The Bankwatch

Tracking the consumer evolution of financial services

Amazon Silk is a game changer and now the cloud makes sense

Once in a while a technology shift is big enough to require mention.  Amazon Silk fits that category.  I was sitting with some developer folks listening to a conversation about this stuff and relating it to what Amazon has done.  Basically browsers are not very smart and work on architecture that is more than 20 years old.

In simple terms when you click a link today, it sends several requests to the server and receives the responses. If there are 20 pictures on the page, you need 20 requests and responses, plus a few others for handling the general page.

Silk changes all that by handling all the heavy lifting that the browser did on the server side, and only sending the final product to the browser.  Silk is able to do that because of the Amazon cloud otherwise known as Amazon Web Services (AWS), thus reducing the number of requests and responses required.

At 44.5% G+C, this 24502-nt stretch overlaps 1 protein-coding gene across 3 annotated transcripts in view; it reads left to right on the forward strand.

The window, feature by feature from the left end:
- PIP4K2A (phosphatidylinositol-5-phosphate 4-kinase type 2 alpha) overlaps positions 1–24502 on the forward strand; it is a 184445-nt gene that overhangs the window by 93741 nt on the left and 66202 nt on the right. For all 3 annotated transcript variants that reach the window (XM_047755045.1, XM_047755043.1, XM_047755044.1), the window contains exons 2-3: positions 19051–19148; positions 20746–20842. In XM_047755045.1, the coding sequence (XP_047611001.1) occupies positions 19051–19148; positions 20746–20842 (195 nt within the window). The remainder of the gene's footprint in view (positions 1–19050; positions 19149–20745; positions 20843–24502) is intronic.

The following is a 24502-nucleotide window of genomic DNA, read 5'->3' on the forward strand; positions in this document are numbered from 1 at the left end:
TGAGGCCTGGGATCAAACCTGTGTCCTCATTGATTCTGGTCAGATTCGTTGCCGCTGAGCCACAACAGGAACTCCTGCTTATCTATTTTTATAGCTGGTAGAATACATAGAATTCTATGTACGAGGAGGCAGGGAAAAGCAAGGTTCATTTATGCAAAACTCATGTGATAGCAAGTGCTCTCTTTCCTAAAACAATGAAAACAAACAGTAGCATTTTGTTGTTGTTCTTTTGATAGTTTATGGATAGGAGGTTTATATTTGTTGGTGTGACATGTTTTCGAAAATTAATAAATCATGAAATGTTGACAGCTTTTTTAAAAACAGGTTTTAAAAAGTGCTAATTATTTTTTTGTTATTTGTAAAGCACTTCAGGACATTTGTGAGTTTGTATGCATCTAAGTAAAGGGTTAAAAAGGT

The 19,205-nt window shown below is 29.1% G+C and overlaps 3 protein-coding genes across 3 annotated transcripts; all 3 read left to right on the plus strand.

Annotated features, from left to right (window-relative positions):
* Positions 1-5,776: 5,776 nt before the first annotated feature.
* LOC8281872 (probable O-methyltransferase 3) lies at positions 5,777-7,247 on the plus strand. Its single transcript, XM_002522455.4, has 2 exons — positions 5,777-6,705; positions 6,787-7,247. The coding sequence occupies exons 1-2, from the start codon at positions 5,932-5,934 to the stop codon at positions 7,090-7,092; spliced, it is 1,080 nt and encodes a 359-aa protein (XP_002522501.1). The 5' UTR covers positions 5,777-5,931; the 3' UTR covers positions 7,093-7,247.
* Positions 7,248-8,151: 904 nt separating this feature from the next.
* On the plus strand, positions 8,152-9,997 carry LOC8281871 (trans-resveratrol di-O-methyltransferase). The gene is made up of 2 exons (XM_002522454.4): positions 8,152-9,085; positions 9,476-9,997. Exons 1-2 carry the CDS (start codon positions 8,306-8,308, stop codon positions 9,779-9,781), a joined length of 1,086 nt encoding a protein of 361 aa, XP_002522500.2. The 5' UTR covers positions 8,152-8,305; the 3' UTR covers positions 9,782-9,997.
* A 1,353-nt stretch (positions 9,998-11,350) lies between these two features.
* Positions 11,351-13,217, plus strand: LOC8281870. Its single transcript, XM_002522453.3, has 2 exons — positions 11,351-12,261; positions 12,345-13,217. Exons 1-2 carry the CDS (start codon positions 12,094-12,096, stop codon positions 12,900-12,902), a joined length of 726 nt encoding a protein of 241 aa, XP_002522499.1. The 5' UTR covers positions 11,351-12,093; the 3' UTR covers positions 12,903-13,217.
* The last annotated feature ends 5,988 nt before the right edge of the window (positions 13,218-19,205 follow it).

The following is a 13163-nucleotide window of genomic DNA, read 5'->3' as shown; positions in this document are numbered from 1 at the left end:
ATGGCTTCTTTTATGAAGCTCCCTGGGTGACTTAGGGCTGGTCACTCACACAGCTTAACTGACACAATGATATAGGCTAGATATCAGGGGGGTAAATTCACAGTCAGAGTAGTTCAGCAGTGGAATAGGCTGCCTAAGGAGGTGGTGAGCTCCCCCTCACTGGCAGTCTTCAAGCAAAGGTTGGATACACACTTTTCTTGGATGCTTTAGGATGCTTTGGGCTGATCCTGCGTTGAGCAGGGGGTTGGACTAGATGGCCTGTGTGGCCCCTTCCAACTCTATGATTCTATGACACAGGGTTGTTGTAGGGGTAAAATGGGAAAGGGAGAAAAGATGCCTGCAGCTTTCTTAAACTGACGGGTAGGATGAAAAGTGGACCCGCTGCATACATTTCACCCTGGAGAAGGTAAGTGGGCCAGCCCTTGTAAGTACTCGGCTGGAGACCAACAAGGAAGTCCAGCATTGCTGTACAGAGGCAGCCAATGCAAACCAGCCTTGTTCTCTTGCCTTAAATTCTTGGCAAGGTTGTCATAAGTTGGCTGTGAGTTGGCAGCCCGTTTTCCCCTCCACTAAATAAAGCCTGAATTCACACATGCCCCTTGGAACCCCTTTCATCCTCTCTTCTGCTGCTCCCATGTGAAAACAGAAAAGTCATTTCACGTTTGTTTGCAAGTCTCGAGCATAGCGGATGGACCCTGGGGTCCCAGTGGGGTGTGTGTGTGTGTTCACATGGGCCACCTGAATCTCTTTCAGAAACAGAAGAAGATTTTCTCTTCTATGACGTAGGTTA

This is fascinating and changes everything.  Today we assume that speed is driven by higher bandwidth and processor speed. This new approach means that low speed devices such as mobile phones can receive instant rendering of pages/ movies/ pictures.

Relevance to Bankwatch:

Until now cloud computing has meant either server replacement or an alternate storage device (another hard drive).  This new approach views the cloud and the user device as one.  The connection between your CPU and your hard drive is replaced by an internet connection.  This allows forward thinking companies like Amazon to engineer solutions such as Kindle Fire that have unique browsing capabilities which are ultra fast.

The big shift here is the integration of the cloud and the user device in ways that we have not seen before and that provide speed and usability which is un-precedented.

Written by Colin Henderson

September 29, 2011 at 23:05

Posted in Uncategorized

2 Responses

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  1. Honestly, this is getting ridiculous. Skyfire has been doing server side rendering for ages now.


    September 30, 2011 at 03:24

  2. I wouldn’t quite agree that “browsers are not very smart”. Modern browsers have been a hotbed of innovation. For instance, Google’s javascript runtime engine, v8–a cornerstone of their Chrome browser–is so remarkable that its now being used server-side to power Node.js.

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